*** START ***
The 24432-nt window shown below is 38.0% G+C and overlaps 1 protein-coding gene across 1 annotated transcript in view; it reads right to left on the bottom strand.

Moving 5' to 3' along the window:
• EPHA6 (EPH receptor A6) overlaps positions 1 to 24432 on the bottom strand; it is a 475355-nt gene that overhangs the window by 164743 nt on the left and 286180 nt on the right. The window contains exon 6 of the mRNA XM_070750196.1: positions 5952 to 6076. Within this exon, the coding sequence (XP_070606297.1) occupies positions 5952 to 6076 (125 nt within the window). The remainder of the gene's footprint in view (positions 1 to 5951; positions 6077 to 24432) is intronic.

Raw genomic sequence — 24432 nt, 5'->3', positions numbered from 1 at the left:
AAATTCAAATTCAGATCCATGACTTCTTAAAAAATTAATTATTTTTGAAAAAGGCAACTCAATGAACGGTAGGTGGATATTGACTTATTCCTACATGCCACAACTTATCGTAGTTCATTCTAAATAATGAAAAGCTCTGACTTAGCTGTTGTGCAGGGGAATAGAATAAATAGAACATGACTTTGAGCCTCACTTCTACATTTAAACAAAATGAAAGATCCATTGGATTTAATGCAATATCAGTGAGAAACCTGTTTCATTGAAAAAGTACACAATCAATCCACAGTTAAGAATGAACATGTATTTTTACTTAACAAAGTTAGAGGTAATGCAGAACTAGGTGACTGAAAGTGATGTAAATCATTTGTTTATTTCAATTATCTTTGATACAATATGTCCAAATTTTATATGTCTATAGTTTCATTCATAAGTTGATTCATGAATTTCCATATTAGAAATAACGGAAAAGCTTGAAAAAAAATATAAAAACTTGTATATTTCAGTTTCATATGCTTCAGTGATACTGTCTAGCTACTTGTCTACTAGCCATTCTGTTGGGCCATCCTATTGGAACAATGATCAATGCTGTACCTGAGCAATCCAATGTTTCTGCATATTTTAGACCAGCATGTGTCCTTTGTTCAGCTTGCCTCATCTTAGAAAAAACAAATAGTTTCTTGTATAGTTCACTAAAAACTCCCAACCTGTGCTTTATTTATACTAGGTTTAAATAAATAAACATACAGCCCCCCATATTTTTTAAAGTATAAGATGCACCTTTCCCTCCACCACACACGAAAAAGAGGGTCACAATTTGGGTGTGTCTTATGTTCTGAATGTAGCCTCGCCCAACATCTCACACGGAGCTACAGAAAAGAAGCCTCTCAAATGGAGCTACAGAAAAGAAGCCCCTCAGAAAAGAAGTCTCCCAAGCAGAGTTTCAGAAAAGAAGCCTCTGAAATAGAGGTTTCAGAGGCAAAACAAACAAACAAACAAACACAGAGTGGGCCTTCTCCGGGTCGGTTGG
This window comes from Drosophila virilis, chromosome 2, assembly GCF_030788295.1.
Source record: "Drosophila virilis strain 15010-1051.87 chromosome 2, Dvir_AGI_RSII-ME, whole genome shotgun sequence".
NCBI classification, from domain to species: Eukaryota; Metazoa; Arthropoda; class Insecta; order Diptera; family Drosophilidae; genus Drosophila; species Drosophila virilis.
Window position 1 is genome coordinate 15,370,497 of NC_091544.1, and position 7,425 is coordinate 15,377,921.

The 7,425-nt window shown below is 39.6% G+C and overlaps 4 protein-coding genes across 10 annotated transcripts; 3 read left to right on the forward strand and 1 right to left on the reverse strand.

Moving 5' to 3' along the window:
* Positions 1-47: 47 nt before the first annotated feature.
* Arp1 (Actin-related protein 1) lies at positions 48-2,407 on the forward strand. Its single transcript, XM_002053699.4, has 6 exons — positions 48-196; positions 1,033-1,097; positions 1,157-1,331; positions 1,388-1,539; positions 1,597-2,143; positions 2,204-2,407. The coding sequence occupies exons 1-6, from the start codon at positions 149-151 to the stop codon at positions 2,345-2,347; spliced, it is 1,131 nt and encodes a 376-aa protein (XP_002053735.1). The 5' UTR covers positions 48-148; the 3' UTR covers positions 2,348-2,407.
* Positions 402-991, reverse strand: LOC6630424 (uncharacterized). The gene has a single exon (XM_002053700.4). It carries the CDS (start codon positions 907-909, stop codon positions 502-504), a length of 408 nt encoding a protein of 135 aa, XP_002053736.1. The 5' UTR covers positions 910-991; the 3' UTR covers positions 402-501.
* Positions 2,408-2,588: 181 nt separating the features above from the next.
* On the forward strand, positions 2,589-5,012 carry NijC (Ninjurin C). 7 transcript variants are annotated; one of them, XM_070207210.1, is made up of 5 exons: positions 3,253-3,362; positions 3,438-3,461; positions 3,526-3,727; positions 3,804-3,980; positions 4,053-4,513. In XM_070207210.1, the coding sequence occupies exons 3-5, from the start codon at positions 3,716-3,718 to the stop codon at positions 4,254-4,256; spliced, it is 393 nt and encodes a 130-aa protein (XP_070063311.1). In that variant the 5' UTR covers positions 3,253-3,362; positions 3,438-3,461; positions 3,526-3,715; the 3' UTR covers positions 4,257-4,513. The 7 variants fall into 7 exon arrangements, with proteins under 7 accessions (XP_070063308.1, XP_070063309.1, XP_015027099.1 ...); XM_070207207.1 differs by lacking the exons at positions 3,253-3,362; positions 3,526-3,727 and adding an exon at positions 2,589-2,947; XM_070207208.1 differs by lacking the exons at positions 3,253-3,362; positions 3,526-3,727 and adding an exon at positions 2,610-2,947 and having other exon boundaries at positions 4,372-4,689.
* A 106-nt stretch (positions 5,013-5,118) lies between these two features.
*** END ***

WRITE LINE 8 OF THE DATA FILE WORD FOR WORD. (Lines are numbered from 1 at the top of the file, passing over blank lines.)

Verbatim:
NCBI classification, from domain to species: Eukaryota; Metazoa; Arthropoda; class Insecta; order Diptera; family Drosophilidae; genus Drosophila; species Drosophila virilis.